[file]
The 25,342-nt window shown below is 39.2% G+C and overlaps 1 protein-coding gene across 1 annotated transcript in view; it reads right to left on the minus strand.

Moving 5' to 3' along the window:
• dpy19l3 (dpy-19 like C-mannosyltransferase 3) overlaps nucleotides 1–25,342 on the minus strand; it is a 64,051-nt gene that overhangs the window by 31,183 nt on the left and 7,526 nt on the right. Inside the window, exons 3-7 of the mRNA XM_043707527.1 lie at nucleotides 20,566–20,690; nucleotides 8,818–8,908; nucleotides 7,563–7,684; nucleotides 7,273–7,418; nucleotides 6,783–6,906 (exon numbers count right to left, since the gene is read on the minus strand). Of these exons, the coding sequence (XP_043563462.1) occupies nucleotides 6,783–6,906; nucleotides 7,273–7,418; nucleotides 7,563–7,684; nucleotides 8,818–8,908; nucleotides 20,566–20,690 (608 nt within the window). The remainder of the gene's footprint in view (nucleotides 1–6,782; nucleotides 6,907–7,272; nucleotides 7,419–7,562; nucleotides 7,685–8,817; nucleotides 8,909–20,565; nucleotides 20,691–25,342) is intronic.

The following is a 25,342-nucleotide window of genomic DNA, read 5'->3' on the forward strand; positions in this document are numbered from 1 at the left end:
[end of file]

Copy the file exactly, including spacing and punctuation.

The 25,342-nt window shown below is 39.2% G+C and overlaps 1 protein-coding gene across 1 annotated transcript in view; it reads right to left on the minus strand.

Moving 5' to 3' along the window:
• dpy19l3 (dpy-19 like C-mannosyltransferase 3) overlaps nucleotides 1–25,342 on the minus strand; it is a 64,051-nt gene that overhangs the window by 31,183 nt on the left and 7,526 nt on the right. Inside the window, exons 3-7 of the mRNA XM_043707527.1 lie at nucleotides 20,566–20,690; nucleotides 8,818–8,908; nucleotides 7,563–7,684; nucleotides 7,273–7,418; nucleotides 6,783–6,906 (exon numbers count right to left, since the gene is read on the minus strand). Of these exons, the coding sequence (XP_043563462.1) occupies nucleotides 6,783–6,906; nucleotides 7,273–7,418; nucleotides 7,563–7,684; nucleotides 8,818–8,908; nucleotides 20,566–20,690 (608 nt within the window). The remainder of the gene's footprint in view (nucleotides 1–6,782; nucleotides 6,907–7,272; nucleotides 7,419–7,562; nucleotides 7,685–8,817; nucleotides 8,909–20,565; nucleotides 20,691–25,342) is intronic.

The following is a 25,342-nucleotide window of genomic DNA, read 5'->3' on the forward strand; positions in this document are numbered from 1 at the left end: